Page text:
Ethnic Communities Council of Queensland Re-naming of ECCQ House in Honour of Mr Nick Xynias, BEM, AO
Deputy Premier representing the Premier, Senator Fierravanti-Wells representing the Prime Minister, and other distinguished guests. We have all been drawn to this place today by the wonderful legacy of Nick Xynias AO, BEM, and by the strong desire of the Queensland community to celebrate and commemorate the man and his legacy.
Nick’s eighty-two years straddled several worlds.
In his early twenties he took the bold step of migrating to Australia ending up, to our good fortune, in Brisbane.
The energetic Nick Xynias arrived in his new country with very little. He understood the scale of the challenges that all new arrivals faced. Nick devoted almost half a century to championing their cause in our State and more broadly in Australia.
Nick realised, intuitively, that the benefits of migration flowed both ways. Newcomers to Australia could take advantage of all that Australia had to offer. But these newcomers also brought with them diverse cultural backgrounds that enriched Australian society then and continues to do so now.
Just as importantly, Nick and other like-minded individuals realised that there needed to be organisation and structure behind their efforts – an effective base from which to promote multiculturalism, and lobby for support and resources.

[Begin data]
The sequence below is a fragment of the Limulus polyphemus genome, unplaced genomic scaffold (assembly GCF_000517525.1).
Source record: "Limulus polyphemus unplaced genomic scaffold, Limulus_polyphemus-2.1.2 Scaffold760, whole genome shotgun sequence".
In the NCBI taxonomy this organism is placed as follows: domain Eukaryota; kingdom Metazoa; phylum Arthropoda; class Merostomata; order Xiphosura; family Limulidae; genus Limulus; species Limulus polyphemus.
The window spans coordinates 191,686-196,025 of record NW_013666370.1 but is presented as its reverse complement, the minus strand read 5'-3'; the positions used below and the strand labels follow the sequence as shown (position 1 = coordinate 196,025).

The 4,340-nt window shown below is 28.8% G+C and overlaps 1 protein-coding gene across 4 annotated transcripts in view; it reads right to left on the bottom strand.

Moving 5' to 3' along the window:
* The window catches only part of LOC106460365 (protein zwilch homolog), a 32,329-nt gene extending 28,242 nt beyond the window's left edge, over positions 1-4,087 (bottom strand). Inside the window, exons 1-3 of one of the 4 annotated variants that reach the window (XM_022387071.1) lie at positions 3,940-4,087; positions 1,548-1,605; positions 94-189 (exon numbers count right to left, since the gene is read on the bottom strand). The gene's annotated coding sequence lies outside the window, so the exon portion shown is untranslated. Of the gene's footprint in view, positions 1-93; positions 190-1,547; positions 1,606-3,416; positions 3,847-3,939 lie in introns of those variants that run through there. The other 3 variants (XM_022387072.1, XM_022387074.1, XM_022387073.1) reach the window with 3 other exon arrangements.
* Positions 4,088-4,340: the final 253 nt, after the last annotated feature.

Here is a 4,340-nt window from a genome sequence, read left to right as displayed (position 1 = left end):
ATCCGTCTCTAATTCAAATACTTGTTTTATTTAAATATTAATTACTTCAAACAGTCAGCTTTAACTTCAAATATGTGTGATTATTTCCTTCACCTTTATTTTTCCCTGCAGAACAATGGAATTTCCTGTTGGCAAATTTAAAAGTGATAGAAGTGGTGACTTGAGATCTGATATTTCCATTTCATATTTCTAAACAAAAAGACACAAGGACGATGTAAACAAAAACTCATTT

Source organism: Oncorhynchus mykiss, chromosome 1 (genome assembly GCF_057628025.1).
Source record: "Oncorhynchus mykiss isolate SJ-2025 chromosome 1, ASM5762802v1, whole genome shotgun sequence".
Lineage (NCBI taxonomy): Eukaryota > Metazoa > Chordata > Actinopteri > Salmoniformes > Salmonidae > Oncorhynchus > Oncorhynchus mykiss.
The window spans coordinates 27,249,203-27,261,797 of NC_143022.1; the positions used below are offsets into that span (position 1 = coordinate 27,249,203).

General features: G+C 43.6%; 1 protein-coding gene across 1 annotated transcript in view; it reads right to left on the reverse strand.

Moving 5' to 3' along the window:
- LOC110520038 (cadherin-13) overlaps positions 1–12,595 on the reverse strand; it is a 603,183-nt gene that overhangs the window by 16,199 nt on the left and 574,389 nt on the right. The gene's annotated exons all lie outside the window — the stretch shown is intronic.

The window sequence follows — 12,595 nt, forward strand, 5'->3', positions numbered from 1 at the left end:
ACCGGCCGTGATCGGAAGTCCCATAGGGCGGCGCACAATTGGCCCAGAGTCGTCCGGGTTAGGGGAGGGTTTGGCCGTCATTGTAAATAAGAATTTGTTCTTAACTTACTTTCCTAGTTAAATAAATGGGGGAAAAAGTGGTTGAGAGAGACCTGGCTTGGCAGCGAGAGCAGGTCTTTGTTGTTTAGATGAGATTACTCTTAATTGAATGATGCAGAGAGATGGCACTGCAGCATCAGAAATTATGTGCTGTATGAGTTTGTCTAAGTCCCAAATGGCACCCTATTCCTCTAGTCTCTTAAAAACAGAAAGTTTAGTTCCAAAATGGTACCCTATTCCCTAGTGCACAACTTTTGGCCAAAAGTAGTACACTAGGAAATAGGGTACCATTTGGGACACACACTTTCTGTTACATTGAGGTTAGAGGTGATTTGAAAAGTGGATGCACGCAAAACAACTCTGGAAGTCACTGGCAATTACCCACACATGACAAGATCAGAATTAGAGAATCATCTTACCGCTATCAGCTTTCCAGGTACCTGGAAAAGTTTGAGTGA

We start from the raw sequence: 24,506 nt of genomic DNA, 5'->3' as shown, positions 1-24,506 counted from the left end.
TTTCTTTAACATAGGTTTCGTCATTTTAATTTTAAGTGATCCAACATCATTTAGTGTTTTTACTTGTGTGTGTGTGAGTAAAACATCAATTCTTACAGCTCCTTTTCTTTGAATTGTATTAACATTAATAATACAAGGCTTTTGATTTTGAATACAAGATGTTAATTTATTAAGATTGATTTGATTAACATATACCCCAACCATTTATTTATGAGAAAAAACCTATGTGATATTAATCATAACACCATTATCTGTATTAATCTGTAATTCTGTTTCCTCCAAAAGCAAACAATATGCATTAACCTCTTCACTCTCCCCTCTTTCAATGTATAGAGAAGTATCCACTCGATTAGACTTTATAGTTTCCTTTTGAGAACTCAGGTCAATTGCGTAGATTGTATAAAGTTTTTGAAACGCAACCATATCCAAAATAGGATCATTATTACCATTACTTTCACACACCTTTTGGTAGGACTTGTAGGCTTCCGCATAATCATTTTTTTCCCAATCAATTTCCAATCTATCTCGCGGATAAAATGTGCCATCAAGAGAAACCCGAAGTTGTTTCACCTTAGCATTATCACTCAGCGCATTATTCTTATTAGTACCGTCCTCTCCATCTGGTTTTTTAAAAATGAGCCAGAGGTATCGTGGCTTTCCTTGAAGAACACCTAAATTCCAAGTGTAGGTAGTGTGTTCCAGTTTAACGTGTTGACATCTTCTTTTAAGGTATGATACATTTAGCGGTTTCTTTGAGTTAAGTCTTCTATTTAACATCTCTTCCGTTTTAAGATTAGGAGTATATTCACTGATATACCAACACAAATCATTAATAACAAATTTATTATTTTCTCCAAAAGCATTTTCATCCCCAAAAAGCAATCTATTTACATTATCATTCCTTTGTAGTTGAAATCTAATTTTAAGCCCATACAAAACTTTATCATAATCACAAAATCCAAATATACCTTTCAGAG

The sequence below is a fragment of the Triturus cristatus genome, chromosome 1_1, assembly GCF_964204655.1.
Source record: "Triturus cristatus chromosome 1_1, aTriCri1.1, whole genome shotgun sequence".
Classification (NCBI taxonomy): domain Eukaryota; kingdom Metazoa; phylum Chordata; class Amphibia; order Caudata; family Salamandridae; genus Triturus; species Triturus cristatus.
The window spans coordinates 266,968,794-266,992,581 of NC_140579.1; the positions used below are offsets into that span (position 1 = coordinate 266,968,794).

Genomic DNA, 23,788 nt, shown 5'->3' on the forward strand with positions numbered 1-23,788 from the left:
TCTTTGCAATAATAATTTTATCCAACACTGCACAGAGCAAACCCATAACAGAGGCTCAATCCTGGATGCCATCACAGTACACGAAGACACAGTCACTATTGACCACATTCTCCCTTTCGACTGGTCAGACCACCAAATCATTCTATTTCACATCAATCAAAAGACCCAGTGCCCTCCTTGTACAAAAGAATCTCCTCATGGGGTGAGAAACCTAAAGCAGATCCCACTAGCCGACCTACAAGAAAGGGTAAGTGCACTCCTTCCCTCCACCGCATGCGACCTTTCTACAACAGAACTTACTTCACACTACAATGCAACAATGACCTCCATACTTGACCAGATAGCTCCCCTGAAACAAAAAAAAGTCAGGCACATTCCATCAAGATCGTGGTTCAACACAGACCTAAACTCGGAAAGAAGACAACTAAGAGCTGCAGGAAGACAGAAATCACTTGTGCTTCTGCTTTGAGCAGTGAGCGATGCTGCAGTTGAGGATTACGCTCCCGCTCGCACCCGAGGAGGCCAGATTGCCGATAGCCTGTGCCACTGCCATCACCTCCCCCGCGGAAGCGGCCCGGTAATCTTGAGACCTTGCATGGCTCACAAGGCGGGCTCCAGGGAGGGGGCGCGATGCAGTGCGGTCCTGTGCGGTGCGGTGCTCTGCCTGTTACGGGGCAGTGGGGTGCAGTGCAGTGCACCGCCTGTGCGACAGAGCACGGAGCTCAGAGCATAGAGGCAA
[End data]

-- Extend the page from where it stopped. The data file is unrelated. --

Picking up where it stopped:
Nick was a leading figure in the establishment in 1976 of the Ethnic Communities Council of Queensland in 1976, which was founded to achieve those goals. Almost forty years later, it is still going strong.
The reach of Nick’s contribution to Queensland is broad and deep. He brought his energy and experience in multiculturalism to a diverse range of causes, organisations and advisory bodies.
Nick’s life brings to mind a quote that many of you may know. Its essence is this: “A society grows when old men plant trees whose shade they know they will never enjoy.”
Nick was a young man, not an old man, when he started his voluntary work, but the quote is otherwise particularly appropriate.
First, it is thought to be a Greek saying. Second, it neatly describes Nick’s achievements in creating institutions and championing attitudes that will benefit future generations of Queenslanders. They will be able, as it were, to enjoy the shade of trees that Nick planted.
ECCQ’s decision to re-name this building “Nick Xynias House” is both apt and generous. It creates a permanent reminder in bricks and mortar of Nick’s life and pioneering work in championing multiculturalism as a vital element adding to the strength of Queensland communities.
As Governor of a culturally diverse State where a fifth of Queenslanders are overseas-born, I thank and congratulate the Council on re-naming ECCQ House after Nick Xynias.
I thank Nick’s extended family most sincerely for sharing him with us over the decades. And I pay heartfelt tribute, on behalf of all Queenslanders, to Nick’s marvellous life and achievements. Thank you.